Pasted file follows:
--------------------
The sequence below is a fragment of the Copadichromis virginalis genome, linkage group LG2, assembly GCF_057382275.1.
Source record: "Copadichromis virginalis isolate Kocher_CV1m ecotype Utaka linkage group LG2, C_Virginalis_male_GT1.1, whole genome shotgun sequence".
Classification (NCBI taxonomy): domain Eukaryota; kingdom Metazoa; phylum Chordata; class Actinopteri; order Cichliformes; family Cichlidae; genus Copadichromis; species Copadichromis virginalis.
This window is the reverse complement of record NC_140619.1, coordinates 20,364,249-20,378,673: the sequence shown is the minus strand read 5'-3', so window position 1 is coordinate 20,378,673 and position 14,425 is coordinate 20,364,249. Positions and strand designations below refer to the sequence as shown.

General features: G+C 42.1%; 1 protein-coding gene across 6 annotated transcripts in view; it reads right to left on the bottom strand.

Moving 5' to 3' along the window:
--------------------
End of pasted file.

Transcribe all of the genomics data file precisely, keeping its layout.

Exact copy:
The sequence below is a fragment of the Copadichromis virginalis genome, linkage group LG2, assembly GCF_057382275.1.
Source record: "Copadichromis virginalis isolate Kocher_CV1m ecotype Utaka linkage group LG2, C_Virginalis_male_GT1.1, whole genome shotgun sequence".
Classification (NCBI taxonomy): domain Eukaryota; kingdom Metazoa; phylum Chordata; class Actinopteri; order Cichliformes; family Cichlidae; genus Copadichromis; species Copadichromis virginalis.
This window is the reverse complement of record NC_140619.1, coordinates 20,364,249-20,378,673: the sequence shown is the minus strand read 5'-3', so window position 1 is coordinate 20,378,673 and position 14,425 is coordinate 20,364,249. Positions and strand designations below refer to the sequence as shown.

General features: G+C 42.1%; 1 protein-coding gene across 6 annotated transcripts in view; it reads right to left on the bottom strand.

Moving 5' to 3' along the window: